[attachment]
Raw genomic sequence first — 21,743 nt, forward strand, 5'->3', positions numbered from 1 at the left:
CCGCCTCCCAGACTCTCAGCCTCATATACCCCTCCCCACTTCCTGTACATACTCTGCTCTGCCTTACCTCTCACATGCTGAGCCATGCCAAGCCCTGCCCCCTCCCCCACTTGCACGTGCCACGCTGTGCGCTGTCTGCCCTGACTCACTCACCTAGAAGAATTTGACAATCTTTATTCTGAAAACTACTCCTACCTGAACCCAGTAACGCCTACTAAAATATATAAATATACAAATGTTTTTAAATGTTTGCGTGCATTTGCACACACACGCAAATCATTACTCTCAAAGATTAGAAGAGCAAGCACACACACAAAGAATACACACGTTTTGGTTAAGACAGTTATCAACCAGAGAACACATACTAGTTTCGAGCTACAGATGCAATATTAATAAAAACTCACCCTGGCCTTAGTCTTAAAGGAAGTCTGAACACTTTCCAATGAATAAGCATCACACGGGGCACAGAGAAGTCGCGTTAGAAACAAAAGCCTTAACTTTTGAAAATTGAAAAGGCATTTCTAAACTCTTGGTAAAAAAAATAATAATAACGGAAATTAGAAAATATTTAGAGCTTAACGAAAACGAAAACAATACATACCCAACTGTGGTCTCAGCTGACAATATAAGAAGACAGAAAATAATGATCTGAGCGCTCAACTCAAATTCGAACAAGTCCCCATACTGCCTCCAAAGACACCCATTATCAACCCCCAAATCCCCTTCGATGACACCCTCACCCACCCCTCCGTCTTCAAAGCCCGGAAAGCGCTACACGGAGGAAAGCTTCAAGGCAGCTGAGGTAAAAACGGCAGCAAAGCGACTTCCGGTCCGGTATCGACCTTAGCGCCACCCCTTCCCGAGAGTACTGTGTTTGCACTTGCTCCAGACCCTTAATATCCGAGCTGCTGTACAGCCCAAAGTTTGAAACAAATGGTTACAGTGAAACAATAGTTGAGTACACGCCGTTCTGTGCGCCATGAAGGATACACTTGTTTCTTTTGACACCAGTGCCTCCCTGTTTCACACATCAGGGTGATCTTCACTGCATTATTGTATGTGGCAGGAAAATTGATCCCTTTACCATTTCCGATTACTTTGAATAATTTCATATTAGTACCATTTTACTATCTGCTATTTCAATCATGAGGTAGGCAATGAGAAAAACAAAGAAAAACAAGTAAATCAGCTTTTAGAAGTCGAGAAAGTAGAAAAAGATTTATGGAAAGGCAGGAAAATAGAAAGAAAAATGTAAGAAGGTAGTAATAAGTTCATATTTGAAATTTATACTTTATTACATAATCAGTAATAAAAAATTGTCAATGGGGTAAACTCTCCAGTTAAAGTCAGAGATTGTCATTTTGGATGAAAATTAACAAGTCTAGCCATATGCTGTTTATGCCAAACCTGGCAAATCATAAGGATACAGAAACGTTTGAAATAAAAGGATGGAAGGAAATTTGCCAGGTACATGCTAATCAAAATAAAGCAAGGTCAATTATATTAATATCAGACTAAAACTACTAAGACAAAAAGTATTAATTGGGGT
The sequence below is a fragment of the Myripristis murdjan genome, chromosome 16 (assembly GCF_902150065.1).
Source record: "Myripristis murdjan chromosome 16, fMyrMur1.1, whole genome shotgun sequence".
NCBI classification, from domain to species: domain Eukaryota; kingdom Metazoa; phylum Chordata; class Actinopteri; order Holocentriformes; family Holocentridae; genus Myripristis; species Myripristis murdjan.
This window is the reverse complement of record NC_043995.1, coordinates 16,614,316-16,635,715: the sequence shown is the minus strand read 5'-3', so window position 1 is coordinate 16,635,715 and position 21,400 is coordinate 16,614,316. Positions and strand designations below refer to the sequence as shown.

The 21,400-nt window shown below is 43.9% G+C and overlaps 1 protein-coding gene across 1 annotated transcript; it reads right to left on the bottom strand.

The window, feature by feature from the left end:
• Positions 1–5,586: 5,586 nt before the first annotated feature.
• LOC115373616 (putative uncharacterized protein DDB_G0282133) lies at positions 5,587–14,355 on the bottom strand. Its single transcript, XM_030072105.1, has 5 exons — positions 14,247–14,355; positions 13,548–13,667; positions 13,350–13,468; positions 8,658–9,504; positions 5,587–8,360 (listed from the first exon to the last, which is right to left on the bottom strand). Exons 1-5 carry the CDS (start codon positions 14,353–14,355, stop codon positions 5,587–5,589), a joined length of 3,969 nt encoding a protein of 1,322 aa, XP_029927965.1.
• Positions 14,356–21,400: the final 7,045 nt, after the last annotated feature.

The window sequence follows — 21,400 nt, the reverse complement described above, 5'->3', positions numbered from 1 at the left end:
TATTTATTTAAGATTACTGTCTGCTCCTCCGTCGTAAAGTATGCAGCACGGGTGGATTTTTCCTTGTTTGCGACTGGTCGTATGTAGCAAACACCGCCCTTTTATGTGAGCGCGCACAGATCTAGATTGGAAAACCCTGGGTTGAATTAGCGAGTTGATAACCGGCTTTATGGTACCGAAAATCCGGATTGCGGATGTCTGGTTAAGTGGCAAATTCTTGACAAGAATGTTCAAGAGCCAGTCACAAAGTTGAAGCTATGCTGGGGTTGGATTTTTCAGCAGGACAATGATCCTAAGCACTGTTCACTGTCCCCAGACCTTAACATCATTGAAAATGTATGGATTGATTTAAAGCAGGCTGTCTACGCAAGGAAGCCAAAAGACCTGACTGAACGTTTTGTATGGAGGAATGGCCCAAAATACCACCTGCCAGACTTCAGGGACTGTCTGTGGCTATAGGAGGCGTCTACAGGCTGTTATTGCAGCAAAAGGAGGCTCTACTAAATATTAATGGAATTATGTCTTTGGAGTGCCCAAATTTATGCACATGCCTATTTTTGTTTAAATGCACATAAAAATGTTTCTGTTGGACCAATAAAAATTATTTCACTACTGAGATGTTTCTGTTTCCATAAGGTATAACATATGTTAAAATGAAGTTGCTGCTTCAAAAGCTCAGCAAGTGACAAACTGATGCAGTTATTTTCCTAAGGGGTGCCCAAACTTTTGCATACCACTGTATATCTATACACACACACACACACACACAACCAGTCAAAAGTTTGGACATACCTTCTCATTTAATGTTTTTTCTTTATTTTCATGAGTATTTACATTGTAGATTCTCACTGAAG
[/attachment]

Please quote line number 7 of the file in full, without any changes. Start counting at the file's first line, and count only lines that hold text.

The 21,400-nt window shown below is 43.9% G+C and overlaps 1 protein-coding gene across 1 annotated transcript; it reads right to left on the bottom strand.